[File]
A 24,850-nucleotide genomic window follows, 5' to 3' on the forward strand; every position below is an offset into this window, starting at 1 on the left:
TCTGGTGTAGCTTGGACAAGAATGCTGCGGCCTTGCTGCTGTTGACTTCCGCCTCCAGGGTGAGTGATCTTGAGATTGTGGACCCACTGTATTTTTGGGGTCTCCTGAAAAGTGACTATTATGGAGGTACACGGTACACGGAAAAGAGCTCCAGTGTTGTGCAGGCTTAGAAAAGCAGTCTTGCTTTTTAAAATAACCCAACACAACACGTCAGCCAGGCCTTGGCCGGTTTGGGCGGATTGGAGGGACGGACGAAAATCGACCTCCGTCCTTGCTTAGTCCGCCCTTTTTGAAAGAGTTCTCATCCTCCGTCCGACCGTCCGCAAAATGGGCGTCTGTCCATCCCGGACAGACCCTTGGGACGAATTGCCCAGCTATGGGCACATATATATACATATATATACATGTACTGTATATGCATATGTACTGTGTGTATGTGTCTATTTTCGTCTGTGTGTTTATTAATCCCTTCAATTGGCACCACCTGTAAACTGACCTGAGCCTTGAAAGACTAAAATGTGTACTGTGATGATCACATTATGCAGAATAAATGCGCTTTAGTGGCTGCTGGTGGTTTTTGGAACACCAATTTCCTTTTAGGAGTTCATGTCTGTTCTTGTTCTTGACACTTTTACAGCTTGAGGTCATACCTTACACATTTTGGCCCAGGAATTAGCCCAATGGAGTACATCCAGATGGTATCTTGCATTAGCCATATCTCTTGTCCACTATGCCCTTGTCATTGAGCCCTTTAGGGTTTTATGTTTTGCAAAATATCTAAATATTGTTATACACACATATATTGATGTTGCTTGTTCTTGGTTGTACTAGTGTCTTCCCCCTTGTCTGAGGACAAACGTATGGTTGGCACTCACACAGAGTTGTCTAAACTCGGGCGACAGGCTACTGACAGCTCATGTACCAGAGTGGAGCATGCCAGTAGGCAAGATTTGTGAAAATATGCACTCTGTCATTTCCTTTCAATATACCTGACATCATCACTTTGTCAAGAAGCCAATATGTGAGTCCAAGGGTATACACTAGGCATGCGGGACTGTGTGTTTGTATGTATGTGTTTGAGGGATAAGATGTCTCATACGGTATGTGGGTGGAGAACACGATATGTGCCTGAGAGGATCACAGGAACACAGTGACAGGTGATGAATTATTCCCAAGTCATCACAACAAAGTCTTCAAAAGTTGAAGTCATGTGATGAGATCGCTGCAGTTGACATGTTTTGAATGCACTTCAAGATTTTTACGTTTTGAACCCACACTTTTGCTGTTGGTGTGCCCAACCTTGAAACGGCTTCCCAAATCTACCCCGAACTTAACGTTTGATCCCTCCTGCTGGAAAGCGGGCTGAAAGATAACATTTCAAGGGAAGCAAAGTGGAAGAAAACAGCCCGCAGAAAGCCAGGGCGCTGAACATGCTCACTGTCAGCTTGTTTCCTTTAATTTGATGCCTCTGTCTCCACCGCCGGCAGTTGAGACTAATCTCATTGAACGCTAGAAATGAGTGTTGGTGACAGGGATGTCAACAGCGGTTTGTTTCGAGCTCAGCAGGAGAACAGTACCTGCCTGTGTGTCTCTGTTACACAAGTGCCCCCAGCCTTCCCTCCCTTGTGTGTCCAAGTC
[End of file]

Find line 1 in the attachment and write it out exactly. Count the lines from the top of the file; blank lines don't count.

A 24,850-nucleotide genomic window follows, 5' to 3' on the forward strand; every position below is an offset into this window, starting at 1 on the left: